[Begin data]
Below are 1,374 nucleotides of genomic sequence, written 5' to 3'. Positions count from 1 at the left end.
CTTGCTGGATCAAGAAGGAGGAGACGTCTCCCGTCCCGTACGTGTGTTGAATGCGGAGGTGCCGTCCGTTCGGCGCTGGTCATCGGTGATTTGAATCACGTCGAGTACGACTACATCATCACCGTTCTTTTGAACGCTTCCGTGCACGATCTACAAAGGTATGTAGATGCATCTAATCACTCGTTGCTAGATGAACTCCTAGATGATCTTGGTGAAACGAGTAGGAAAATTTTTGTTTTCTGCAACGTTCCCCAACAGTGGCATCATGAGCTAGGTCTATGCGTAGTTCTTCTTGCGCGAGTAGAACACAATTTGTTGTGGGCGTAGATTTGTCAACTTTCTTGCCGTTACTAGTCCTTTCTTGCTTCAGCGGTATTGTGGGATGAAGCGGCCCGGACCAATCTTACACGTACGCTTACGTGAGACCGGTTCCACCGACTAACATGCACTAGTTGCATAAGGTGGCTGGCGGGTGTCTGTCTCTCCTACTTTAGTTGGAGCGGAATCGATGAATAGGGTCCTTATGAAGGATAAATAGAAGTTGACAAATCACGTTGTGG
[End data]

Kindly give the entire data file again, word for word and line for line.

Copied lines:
Below are 1,374 nucleotides of genomic sequence, written 5' to 3'. Positions count from 1 at the left end.
CTTGCTGGATCAAGAAGGAGGAGACGTCTCCCGTCCCGTACGTGTGTTGAATGCGGAGGTGCCGTCCGTTCGGCGCTGGTCATCGGTGATTTGAATCACGTCGAGTACGACTACATCATCACCGTTCTTTTGAACGCTTCCGTGCACGATCTACAAAGGTATGTAGATGCATCTAATCACTCGTTGCTAGATGAACTCCTAGATGATCTTGGTGAAACGAGTAGGAAAATTTTTGTTTTCTGCAACGTTCCCCAACAGTGGCATCATGAGCTAGGTCTATGCGTAGTTCTTCTTGCGCGAGTAGAACACAATTTGTTGTGGGCGTAGATTTGTCAACTTTCTTGCCGTTACTAGTCCTTTCTTGCTTCAGCGGTATTGTGGGATGAAGCGGCCCGGACCAATCTTACACGTACGCTTACGTGAGACCGGTTCCACCGACTAACATGCACTAGTTGCATAAGGTGGCTGGCGGGTGTCTGTCTCTCCTACTTTAGTTGGAGCGGAATCGATGAATAGGGTCCTTATGAAGGATAAATAGAAGTTGACAAATCACGTTGTGG